Kota Kinabalu, 14 Aug 2019 – Education policy should not be abused as a tool for political power wrestle, said Datuk Richard Yong We Kong, SAPP deputy president.
He said the latest education policy launched by the PH government has caused political tensions, namely introducing Islamic calligraphy (seni khat) in vernacular schools syllabus. The Education Ministry also intends to incorporate the democracy and electoral system into the middle school syllabus.
“These non-academic “courses” have even spawned a crisis of ethnic tension, and even DongZong, a non-government education organization has been dragged into the whirlpool.
An organization that is committed in education development and nation building should not be dragged into political conflicts and made a target by political enthusiasts!”
Yong said parents are sending their children to school with a sole purpose, for them to learn something useful lifelong, so that the younger generation can earn a living and have better life in the future.
He said there are many aspects in education system need to be improved urgently. While strengthening and update the knowledge base of science and math, other auxiliary subjects such as basic financial management and self-confidence improvement, can be taught as well.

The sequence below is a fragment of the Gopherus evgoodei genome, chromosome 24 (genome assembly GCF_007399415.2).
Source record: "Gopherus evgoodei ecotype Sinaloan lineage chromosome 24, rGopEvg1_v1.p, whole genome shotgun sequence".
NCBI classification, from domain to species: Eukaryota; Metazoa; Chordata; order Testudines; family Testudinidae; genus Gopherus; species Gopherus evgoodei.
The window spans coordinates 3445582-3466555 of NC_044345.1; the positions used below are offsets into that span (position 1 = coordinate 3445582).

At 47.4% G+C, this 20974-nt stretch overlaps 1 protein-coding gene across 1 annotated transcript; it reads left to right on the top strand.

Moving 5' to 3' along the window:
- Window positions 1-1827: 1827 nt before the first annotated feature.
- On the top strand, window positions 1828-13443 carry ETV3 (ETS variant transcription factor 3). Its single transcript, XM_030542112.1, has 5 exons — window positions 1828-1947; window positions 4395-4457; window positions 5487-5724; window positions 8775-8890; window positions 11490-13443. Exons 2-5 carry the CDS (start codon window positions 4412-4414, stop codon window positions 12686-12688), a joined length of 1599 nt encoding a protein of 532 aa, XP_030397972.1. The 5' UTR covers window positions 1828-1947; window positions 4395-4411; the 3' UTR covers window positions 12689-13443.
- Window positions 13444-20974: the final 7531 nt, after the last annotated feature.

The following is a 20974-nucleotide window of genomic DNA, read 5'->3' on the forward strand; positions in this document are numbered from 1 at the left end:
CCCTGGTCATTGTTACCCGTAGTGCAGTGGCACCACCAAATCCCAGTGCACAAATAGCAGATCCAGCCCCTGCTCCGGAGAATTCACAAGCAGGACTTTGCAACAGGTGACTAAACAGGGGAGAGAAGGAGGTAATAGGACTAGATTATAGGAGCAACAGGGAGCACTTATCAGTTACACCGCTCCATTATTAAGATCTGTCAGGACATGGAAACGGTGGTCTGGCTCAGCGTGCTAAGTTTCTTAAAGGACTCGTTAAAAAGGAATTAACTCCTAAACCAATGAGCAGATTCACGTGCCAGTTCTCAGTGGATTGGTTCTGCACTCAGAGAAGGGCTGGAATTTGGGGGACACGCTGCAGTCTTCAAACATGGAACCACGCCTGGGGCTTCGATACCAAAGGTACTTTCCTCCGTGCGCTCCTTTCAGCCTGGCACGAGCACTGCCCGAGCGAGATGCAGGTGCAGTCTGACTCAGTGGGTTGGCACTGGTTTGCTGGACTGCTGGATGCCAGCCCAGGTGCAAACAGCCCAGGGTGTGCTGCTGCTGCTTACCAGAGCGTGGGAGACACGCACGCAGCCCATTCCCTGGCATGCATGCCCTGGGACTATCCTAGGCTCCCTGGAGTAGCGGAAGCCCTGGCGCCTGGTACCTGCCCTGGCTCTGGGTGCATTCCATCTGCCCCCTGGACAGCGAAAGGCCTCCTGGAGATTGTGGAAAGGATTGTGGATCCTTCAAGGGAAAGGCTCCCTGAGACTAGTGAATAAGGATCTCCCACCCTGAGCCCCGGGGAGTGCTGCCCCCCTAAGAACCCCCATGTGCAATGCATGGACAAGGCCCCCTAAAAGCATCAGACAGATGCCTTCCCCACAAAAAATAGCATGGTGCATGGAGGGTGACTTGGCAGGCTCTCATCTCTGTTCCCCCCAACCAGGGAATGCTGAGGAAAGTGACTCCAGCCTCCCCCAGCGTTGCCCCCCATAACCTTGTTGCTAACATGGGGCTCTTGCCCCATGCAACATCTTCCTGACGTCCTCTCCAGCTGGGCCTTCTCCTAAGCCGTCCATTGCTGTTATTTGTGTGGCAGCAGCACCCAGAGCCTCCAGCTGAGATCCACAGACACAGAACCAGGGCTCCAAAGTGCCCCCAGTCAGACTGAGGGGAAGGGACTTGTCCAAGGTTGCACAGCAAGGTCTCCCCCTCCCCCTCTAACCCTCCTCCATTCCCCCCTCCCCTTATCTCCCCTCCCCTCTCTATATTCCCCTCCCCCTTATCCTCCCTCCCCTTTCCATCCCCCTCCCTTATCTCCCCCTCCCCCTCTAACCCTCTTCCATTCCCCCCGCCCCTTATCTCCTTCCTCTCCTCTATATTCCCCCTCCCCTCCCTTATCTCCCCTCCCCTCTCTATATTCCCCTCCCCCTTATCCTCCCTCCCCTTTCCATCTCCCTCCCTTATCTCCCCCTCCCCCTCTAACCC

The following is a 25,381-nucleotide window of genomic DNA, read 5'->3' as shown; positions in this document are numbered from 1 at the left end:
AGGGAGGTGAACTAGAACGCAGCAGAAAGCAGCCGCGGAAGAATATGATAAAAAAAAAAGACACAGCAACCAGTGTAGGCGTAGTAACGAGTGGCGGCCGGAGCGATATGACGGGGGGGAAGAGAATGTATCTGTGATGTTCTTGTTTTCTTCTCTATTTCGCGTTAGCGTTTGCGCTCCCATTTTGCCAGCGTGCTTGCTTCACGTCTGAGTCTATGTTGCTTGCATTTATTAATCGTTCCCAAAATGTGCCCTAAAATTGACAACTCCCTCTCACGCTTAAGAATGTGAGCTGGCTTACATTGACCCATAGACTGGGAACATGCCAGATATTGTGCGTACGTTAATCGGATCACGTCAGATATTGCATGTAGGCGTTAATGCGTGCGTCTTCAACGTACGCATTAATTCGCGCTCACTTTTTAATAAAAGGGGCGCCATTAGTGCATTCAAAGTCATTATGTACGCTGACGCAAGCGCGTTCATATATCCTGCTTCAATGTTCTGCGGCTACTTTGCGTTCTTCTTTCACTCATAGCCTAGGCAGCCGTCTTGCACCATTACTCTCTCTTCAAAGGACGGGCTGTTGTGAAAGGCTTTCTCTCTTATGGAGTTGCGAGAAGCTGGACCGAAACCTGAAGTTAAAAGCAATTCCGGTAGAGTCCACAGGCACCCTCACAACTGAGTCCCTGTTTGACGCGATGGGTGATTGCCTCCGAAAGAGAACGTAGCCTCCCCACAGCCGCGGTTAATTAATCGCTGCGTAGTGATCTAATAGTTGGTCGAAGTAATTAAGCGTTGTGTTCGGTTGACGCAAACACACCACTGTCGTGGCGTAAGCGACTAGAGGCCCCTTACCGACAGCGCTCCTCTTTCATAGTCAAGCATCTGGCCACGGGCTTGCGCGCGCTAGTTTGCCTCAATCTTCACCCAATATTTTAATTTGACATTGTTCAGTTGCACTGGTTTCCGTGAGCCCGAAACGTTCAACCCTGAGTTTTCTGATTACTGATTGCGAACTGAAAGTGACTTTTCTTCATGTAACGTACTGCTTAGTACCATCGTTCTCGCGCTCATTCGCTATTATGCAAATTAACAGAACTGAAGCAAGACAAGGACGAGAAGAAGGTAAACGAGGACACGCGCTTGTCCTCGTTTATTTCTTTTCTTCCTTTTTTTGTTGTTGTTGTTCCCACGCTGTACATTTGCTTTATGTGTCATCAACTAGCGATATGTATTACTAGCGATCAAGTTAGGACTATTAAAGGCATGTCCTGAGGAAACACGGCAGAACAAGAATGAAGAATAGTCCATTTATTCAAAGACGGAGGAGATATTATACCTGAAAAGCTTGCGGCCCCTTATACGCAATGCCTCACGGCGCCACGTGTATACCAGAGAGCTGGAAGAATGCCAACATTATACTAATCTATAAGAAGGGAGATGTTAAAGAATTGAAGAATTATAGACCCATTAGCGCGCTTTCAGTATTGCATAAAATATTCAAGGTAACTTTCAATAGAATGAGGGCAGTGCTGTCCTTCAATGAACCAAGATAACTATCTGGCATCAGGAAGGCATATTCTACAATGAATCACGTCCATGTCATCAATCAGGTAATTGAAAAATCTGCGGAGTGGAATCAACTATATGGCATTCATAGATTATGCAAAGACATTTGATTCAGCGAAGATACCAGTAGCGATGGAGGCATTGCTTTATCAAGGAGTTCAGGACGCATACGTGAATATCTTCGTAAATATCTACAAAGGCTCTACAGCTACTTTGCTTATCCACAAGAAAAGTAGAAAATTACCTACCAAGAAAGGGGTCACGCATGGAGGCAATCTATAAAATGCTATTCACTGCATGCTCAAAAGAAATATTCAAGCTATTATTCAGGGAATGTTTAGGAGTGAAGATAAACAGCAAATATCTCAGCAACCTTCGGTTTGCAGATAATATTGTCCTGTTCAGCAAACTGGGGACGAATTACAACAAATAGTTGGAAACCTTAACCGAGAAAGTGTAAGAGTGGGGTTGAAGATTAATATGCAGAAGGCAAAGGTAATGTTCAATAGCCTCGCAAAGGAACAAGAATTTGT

He said the education policy should be based on ethic development and set “shaping a competitive new generation” as the main direction, so that children can reach out to tap the global economy-led trend.
“We strongly oppose the attempt by the PH government stacked on the next generation education, for wrestle of power between the political parties, which will hinder Sabah development and progress.”
In Sabah, various ethnic communities live in harmony. The federal government shall not use the Malaya issue to incite the mood of Sabahans, for their political gain.
In the long run, to protect Sabah from the conflict in Malaya, Sabah should have autonomy to manage its own resources, without interference from the central government.
“With autonomy, Sabah can manage and formulate an education policy that can keep pace with the global advancement”